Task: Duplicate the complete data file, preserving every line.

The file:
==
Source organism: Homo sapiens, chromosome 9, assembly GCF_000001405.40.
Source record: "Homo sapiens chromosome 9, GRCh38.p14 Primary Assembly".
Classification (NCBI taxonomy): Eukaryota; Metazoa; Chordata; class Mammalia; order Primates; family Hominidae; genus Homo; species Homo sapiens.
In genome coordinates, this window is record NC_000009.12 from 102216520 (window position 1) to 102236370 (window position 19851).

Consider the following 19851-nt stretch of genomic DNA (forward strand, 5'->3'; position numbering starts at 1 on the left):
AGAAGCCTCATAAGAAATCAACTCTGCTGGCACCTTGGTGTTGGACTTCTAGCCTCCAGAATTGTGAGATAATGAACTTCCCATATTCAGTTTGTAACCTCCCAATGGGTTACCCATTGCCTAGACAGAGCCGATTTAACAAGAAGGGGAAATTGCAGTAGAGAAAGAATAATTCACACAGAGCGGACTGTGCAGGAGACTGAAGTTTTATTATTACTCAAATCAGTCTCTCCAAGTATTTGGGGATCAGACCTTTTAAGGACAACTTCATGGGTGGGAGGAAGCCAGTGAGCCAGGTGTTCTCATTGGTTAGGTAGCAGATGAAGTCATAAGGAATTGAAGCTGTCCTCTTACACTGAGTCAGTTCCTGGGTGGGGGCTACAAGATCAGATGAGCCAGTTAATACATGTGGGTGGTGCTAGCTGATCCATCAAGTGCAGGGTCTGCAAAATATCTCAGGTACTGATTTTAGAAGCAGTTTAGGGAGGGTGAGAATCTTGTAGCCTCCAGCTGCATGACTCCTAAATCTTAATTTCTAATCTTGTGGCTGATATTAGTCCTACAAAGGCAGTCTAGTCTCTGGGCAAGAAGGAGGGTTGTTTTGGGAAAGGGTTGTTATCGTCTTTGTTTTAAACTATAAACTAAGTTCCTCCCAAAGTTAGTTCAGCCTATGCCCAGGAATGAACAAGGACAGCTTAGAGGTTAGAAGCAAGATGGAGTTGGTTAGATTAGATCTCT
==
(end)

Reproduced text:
Source organism: Homo sapiens, chromosome 9, assembly GCF_000001405.40.
Source record: "Homo sapiens chromosome 9, GRCh38.p14 Primary Assembly".
Classification (NCBI taxonomy): Eukaryota; Metazoa; Chordata; class Mammalia; order Primates; family Hominidae; genus Homo; species Homo sapiens.
In genome coordinates, this window is record NC_000009.12 from 102216520 (window position 1) to 102236370 (window position 19851).

Consider the following 19851-nt stretch of genomic DNA (forward strand, 5'->3'; position numbering starts at 1 on the left):
AGAAGCCTCATAAGAAATCAACTCTGCTGGCACCTTGGTGTTGGACTTCTAGCCTCCAGAATTGTGAGATAATGAACTTCCCATATTCAGTTTGTAACCTCCCAATGGGTTACCCATTGCCTAGACAGAGCCGATTTAACAAGAAGGGGAAATTGCAGTAGAGAAAGAATAATTCACACAGAGCGGACTGTGCAGGAGACTGAAGTTTTATTATTACTCAAATCAGTCTCTCCAAGTATTTGGGGATCAGACCTTTTAAGGACAACTTCATGGGTGGGAGGAAGCCAGTGAGCCAGGTGTTCTCATTGGTTAGGTAGCAGATGAAGTCATAAGGAATTGAAGCTGTCCTCTTACACTGAGTCAGTTCCTGGGTGGGGGCTACAAGATCAGATGAGCCAGTTAATACATGTGGGTGGTGCTAGCTGATCCATCAAGTGCAGGGTCTGCAAAATATCTCAGGTACTGATTTTAGAAGCAGTTTAGGGAGGGTGAGAATCTTGTAGCCTCCAGCTGCATGACTCCTAAATCTTAATTTCTAATCTTGTGGCTGATATTAGTCCTACAAAGGCAGTCTAGTCTCTGGGCAAGAAGGAGGGTTGTTTTGGGAAAGGGTTGTTATCGTCTTTGTTTTAAACTATAAACTAAGTTCCTCCCAAAGTTAGTTCAGCCTATGCCCAGGAATGAACAAGGACAGCTTAGAGGTTAGAAGCAAGATGGAGTTGGTTAGATTAGATCTCT